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My Parents May Not Get To Cry At My Wedding But They’ll Laugh At My TED Talk

My Parents May Not Get To Cry At My Wedding But They’ll Laugh At My TED Talk - She Rose Revolution

I​ am far from cynical.

I cry at weddings, I love romantic comedies, I have read way too many articles about love and soulmates. I will always have a soft spot for cheesy teen soap operas and I try not to think about how much of my life I have spent watching the Bachelor and Bachelorette.

And I am filled with joy and happiness in my heart when people I love find their person.

B​ut here’s the thing: I don’t know that I’m meant for it.

As I get older I see my friends settle down, get married, talk about their plans to have kids. In these conversations I hear an urgency in their voice to get it done before it’s too late; as if they have an expiration date and the clock is ticking. They speak of their life plan to get married by 30, buy a house by 31 and have all their kids by 35. I happily listen to them with excitement, but also with an unsettling feeling in my gut… am I supposed to want that too?

T​he only time I feel the absence of a partner in my life is when societal expectations force me to look at it. When I bring my sister as a plus one to an event, or people in my life say “when you get married…”

I always wonder why that sentence starts with “when.” What’s wrong with it starting with “if?”

Does it make me less of a woman, less of a person, if that never happens for me?

​I ask that not because I believe it, but rather to question how we judge success in our society—especially for women.

There are TV shows and movies that highlight a woman’s path to the altar, but not about her journey to becoming CEO. There are magazines and books on how to attract a man but not how to attract job offers. We encourage little girls to plan their wedding days, but not their graduation days. People throw multiple parties that cost thousands of dollars when women get married—but not when they get promoted. We give them gifts when they have babies, but what about when they achieve a milestone not associated with being a wife or mother?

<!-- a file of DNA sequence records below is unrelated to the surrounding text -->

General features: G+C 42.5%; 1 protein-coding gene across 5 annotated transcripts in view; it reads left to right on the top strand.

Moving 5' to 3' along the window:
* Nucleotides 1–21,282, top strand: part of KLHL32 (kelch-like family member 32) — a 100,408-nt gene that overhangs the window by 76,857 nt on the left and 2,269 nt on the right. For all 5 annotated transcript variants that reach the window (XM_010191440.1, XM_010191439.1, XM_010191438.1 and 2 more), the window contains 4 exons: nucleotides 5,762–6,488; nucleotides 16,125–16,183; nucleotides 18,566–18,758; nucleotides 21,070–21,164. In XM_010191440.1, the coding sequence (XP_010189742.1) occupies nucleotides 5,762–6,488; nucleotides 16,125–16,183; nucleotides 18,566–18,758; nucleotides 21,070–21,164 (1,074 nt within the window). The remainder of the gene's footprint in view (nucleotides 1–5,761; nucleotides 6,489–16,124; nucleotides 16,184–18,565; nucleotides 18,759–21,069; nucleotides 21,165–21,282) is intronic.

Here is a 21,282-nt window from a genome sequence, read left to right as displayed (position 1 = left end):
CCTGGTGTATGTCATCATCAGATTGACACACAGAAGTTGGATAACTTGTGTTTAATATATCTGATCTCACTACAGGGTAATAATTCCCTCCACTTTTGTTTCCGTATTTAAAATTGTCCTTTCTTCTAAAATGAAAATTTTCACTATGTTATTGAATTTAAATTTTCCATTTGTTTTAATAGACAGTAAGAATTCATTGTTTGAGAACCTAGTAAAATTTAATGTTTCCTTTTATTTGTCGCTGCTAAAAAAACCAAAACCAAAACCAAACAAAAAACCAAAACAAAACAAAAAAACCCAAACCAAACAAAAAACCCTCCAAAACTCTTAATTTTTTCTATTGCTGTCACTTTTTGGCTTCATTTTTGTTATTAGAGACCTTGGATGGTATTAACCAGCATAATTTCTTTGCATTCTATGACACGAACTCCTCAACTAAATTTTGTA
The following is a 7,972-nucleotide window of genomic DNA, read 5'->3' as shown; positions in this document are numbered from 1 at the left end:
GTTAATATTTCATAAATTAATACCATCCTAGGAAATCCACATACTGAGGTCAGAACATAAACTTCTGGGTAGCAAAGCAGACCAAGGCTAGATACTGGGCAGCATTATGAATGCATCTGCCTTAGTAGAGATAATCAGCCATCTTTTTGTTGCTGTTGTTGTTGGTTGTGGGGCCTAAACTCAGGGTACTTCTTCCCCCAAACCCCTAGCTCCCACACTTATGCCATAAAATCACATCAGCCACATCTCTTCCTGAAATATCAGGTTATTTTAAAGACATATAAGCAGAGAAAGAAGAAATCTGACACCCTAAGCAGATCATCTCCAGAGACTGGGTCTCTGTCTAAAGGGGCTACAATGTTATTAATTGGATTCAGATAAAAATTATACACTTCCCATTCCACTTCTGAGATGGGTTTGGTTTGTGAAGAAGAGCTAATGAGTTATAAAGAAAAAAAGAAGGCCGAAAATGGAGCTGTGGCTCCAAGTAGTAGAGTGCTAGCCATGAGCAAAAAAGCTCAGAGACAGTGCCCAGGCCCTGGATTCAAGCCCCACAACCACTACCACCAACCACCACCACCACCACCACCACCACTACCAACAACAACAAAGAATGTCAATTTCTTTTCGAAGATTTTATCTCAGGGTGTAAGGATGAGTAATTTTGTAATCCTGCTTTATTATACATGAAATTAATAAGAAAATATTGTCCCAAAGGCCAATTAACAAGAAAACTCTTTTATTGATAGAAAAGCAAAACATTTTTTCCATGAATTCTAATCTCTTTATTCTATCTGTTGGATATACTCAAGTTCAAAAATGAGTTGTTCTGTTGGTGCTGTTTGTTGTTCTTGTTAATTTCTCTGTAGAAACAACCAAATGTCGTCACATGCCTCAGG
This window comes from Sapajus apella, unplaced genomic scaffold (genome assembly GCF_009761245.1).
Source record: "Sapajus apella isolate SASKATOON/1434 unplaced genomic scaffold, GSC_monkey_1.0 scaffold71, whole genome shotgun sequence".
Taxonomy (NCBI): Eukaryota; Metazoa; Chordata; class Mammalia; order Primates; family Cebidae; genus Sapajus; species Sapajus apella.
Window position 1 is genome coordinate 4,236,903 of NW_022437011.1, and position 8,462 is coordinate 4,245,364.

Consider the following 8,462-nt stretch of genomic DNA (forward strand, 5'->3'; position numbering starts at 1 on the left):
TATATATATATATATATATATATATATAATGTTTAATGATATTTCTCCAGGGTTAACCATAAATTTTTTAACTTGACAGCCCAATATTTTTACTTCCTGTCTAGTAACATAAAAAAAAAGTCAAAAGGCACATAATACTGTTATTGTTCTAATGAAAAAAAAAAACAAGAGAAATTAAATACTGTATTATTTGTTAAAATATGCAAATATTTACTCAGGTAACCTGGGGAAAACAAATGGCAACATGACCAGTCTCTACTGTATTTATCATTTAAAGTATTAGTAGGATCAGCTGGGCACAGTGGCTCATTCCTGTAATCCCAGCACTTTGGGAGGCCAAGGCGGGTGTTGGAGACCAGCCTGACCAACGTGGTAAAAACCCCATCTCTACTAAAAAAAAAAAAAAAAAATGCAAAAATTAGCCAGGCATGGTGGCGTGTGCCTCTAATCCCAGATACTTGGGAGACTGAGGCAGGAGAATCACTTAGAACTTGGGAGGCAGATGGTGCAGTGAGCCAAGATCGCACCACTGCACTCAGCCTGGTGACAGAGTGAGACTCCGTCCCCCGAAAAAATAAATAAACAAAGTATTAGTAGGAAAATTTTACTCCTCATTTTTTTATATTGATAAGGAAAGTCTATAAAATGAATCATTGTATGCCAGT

There are so few role models who have consciously chosen not to define themselves only in their relation to others: wife, mother, girlfriend, partner.

I​ want to be clear that I have zero judgment for women who decide to be wives and mothers. Being a good mother is the hardest job in the world and I respect the hell out of women who give a herculean effort to be good at it.

I just want to know that if I decide to have a husband or a family at some point in my life, it will be a decision I make knowing it’s a choice. A conscious commitment to have this person join me in life and enhance what is already beautiful; not to fill a void or be my “better half.” Because I am whole and complete as I am.

“​A woman who knows what she brings to the table isn’t afraid to eat alone.”

This well-intentioned quote has been sent to me by many people who love me… and I have mixed feelings about it.